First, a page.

What is LonWorks Technology?

LonWorks (local operation network) is a networking platform which was originally created for the needs of control applications. The platform is built on a protocol which is created by Echelon Corporation for networking devices. Lonworks networks use media such as twisted pairpower linesand fiber optics for communication. It is used for the automation of various functions within buildings such as lighting, HVAC, elevator/escalator controls, irrigation, security.
LonWorks technology includes the Neuron chips from the multiple vendors, the LonTalk protocol, the various physical media which connects devices, the connectivity devices such as routers and PC interface cards, network management tools, and all the various products built around the platform. 

What makes The Neuron Chip so different?
The Neuron chip is the heart of almost all LonWorks based devices. The Neurons contains the entire LonTalk protocol stack and is comprised of multiple CPUs, communications port, memory, firmware, operating system and I/Os. The Neuron chip is a complete system on a chip.

There are two basic types of Neuron chips

  • The 3120
  • The 3150
  • The 5000 is combined with inexpensive serial memory, 5000 processor provides a low cost, high-performance LONWORKS solution than those based on previous-generation Neuron 3120 and Neuron 3150 chips.

How Does the Neuron chip connect To a Network?
The Neuron Processor comes with versatile 5-pin communications port that can be configured in two ways:

1) 3.3 V Single-Ended Mode 

2) 3.3 V Special- Purpose Mode.


In Single-Ended Mode

  • Pin CP0 is used for receiving serial data
  • Pin CP1 for transmitting serial data
  • Pin CP2 for enabling an external transmitter

Data is communicated using Differential Manchester encoding.


In Special-Purpose Mode

  • Pin CP0 is used for receiving serial data
  • Pin CP1 for transmitting serial data
  • Pin CP2 transmits a bit clock
  • Pin CP4 transmits a frame clock for use by an external intelligent transceiver.

In this mode, the external transceiver is responsible for encoding and decoding the data stream.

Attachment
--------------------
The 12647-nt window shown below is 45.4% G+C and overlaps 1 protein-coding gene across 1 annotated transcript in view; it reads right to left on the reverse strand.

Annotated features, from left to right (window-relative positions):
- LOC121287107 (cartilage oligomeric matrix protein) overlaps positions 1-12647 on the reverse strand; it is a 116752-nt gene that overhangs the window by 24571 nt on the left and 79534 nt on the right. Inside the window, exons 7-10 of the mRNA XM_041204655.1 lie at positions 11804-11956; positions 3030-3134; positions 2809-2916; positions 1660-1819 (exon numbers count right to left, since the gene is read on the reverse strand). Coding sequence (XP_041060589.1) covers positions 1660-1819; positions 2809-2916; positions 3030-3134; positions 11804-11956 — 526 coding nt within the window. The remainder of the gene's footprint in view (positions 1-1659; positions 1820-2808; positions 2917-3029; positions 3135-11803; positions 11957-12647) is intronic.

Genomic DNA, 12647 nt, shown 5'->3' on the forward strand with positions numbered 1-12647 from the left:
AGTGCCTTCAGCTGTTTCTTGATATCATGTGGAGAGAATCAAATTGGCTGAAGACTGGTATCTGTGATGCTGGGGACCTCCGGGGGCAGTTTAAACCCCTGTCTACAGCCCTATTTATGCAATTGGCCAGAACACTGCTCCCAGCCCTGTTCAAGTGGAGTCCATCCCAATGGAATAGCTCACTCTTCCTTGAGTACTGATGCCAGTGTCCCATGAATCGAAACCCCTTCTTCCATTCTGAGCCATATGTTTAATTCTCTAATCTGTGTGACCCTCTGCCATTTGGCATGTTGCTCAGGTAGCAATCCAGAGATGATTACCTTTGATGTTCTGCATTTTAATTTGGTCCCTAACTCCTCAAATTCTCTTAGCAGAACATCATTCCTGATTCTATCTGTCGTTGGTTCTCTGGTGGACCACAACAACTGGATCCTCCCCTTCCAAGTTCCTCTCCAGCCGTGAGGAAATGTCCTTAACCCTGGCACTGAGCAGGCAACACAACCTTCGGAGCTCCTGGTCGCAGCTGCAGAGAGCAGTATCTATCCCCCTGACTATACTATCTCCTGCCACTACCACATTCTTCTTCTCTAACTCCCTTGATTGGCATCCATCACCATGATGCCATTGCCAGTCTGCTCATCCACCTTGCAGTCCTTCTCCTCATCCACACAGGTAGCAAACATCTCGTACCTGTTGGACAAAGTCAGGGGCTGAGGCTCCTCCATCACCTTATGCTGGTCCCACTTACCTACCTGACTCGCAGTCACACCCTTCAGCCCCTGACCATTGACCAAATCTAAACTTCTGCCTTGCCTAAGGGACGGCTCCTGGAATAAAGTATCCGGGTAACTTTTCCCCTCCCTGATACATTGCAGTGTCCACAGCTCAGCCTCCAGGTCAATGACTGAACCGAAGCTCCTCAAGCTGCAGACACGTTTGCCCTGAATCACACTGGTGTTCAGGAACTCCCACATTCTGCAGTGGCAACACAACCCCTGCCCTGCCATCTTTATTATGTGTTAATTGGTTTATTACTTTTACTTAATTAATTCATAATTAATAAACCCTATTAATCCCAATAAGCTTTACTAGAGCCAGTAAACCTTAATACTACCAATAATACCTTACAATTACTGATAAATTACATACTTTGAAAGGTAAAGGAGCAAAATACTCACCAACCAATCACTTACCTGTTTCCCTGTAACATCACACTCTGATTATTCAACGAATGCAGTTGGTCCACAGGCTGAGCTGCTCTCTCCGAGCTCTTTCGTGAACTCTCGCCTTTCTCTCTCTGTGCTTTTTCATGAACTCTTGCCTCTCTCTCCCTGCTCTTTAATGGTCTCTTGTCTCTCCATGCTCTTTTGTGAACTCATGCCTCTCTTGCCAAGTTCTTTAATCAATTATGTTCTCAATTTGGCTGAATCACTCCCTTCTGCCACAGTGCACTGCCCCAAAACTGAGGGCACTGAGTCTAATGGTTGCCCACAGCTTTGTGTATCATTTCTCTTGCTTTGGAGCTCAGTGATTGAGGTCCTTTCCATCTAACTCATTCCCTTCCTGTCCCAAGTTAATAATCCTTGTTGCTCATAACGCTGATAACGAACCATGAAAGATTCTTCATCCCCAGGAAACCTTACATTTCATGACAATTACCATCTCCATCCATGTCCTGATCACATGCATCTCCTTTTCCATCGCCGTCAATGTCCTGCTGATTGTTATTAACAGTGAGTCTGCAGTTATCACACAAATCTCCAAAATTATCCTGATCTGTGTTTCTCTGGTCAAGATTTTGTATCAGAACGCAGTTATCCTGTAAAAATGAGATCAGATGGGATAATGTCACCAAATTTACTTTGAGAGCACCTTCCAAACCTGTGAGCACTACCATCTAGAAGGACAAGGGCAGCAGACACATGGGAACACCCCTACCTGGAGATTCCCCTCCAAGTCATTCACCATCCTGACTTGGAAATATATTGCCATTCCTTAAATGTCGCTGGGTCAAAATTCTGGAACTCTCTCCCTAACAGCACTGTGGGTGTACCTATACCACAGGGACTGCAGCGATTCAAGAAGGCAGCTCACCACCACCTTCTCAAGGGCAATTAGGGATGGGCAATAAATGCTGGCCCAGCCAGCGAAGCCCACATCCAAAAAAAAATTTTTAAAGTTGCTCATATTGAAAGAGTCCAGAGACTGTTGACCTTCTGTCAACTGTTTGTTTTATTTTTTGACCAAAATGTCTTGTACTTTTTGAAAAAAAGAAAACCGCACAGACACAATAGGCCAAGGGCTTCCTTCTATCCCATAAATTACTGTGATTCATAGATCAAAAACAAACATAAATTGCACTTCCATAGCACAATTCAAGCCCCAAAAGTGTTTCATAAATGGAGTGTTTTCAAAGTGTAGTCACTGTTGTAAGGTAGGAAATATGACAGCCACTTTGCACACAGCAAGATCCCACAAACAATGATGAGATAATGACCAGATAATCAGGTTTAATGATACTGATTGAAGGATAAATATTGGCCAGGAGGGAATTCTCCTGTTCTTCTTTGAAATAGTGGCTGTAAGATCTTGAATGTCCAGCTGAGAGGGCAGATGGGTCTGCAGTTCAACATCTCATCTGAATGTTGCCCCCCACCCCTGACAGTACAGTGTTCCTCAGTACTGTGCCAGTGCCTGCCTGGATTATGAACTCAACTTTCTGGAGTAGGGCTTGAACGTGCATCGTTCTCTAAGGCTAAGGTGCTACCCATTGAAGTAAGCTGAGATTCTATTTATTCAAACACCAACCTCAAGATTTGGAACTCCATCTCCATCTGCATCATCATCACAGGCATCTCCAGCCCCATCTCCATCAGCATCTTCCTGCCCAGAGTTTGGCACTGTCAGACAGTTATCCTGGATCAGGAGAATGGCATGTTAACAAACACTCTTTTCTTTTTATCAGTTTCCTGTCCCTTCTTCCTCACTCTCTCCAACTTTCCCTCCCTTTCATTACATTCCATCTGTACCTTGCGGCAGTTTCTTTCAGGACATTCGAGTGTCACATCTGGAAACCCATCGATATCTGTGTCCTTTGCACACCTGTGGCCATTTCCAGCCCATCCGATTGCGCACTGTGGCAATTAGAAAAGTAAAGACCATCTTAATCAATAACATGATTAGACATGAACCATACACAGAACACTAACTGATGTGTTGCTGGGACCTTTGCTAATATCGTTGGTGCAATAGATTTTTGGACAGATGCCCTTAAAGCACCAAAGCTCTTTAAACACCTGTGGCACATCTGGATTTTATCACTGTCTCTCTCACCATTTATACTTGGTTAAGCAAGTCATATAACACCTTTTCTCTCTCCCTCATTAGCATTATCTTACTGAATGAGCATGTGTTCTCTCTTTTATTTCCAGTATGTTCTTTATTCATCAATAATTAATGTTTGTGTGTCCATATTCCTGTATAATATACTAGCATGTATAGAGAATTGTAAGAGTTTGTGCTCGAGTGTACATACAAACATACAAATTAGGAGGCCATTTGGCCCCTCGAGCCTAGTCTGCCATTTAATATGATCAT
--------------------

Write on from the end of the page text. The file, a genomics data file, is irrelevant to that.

Any 3.3V transceiver or a 5V transceiver with TTL-compatible inputs can be used with the Neuron Processor because the communications port has pins that are 5V tolerant and drive a 3.3V signal. Common transceiver types that can be used with a Neuron Processor include twisted-pair, RF, IR, fiber-optic, and coaxial.

What Is The Neuron ID?

Neuron chips each have an exclusive 48-bit Neuron ID; this is comparable to the MAC ID in Ethernet. Echelon manages those numbers to insure uniqueness. Communications is instigated using the Neuron ID and then logical address assignments are made for the application.

What is LonTalk?

The LonTalk protocol is the core technology providing an executed, corrected, sustained, and proven protocol. It implements full functionality of the 7 layer OSI protocol standard. 
 Layer 6,7 :                               

Application & Presentation Layers
 Network variable exchange,
 Application-specific RPC etc. 
 Layer 5 :
Session Layer
Request-response service
 Layer 4 :
Transport Layer
Acknowledged and unacknowledged unicast and multicast


 Layer 3 :

 Network Layer
Connection-less, domain-wide broadcast, no segmentation,
Loop free topology, learning routers
 Layer 2 :
Link Layer
Framing, Data encoding,CRC Error checking

MAC Sub layer
Predictive p-persistent – CSMA collision avoidance:
Optional priority and collision detection
 Layer 1 :
 Physical Layer
Multiple media, Medium specific protocols (e.g. spread-spectrum)